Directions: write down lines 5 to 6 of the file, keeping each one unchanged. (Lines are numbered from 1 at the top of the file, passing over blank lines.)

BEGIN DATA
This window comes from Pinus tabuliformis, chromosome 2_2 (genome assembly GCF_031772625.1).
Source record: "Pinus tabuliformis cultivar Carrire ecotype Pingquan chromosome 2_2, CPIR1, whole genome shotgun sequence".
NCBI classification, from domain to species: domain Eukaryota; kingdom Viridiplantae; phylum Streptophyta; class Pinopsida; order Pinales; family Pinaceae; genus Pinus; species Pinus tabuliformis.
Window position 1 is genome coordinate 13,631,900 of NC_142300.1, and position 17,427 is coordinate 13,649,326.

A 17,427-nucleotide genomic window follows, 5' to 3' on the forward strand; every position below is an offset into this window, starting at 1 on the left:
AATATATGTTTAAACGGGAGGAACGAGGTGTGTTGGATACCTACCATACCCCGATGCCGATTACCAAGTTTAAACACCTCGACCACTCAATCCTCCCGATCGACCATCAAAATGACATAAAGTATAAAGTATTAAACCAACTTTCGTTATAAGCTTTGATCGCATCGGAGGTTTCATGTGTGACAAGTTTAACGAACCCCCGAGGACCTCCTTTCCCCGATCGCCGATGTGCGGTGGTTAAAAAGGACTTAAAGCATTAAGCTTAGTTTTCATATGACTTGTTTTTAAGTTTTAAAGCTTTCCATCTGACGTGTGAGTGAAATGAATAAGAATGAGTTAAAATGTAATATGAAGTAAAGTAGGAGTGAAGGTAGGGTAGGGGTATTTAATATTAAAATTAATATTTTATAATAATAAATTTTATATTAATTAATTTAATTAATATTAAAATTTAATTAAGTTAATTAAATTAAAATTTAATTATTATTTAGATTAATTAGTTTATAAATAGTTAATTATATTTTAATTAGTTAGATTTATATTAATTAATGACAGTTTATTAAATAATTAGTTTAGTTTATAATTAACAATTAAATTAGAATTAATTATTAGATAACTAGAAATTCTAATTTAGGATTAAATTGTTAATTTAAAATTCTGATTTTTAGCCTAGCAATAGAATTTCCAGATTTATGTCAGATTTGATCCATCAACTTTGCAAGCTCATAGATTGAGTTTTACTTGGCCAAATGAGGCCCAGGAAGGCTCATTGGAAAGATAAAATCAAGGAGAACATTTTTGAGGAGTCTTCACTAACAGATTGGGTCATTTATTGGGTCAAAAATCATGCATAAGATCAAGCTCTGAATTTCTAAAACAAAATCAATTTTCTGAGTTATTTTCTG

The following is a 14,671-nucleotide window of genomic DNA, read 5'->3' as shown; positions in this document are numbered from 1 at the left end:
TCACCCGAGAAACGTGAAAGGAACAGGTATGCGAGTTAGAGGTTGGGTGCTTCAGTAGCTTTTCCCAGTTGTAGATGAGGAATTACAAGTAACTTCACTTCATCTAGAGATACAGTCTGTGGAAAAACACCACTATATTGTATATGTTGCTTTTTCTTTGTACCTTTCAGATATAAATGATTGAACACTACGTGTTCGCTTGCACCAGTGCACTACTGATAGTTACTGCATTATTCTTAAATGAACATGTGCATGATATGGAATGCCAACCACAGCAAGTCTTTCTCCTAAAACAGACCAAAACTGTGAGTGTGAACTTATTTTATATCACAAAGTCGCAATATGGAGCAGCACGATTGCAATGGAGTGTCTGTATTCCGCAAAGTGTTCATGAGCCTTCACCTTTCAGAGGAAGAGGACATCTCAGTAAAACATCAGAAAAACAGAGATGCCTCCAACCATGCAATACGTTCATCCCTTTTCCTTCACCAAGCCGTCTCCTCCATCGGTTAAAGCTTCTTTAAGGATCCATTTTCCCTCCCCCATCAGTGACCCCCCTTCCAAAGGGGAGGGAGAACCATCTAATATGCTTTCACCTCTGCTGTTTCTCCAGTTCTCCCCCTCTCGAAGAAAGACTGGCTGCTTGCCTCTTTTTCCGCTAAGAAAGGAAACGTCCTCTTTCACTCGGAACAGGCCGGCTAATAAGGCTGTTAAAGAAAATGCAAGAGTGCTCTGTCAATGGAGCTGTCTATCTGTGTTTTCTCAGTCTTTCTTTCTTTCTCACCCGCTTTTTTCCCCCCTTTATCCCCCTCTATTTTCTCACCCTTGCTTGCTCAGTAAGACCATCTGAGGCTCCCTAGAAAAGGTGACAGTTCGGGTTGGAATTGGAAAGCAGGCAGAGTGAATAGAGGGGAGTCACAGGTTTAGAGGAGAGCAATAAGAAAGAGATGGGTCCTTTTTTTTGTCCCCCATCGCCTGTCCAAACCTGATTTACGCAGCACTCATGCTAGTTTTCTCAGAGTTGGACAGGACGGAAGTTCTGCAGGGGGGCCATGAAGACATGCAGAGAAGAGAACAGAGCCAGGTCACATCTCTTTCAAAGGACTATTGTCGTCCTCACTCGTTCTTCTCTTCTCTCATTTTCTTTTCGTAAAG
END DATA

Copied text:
A 17,427-nucleotide genomic window follows, 5' to 3' on the forward strand; every position below is an offset into this window, starting at 1 on the left:
AATATATGTTTAAACGGGAGGAACGAGGTGTGTTGGATACCTACCATACCCCGATGCCGATTACCAAGTTTAAACACCTCGACCACTCAATCCTCCCGATCGACCATCAAAATGACATAAAGTATAAAGTATTAAACCAACTTTCGTTATAAGCTTTGATCGCATCGGAGGTTTCATGTGTGACAAGTTTAACGAACCCCCGAGGACCTCCTTTCCCCGATCGCCGATGTGCGGTGGTTAAAAAGGACTTAAAGCATTAAGCTTAGTTTTCATATGACTTGTTTTTAAGTTTTAAAGCTTTCCATCTGACGTGTGAGTGAAATGAATAAGAATGAGTTAAAATGTAATATGAAGTAAAGTAGGAGTGAAGGTAGGGTAGGGGTATTTAATATTAAAATTAATATTTTATAATAATAAATTTTATATTAATTAATTTAATTAATATTAAAATTTAATTAAGTTAATTAAATTAAAATTTAATTATTATTTAGATTAATTAGTTTATAAATAGTTAATTATATTTTAATTAGTTAGATTTATATTAATTAATGACAGTTTATTAAATAATTAGTTTAGTTTATAATTAACAATTAAATTAGAATTAATTATTAGATAACTAGAAATTCTAATTTAGGATTAAATTGTTAATTTAAAATTCTGATTTTTAGCCTAGCAATAGAATTTCCAGATTTATGTCAGATTTGATCCATCAACTTTGCAAGCTCATAGATTGAGTTTTACTTGGCCAAATGAGGCCCAGGAAGGCTCATTGGAAAGATAAAATCAAGGAGAACATTTTTGAGGAGTCTTCACTAACAGATTGGGTCATTTATTGGGTCAAAAATCATGCATAAGATCAAGCTCTGAATTTCTAAAACAAAATCAATTTTCTGAGTTATTTTCTG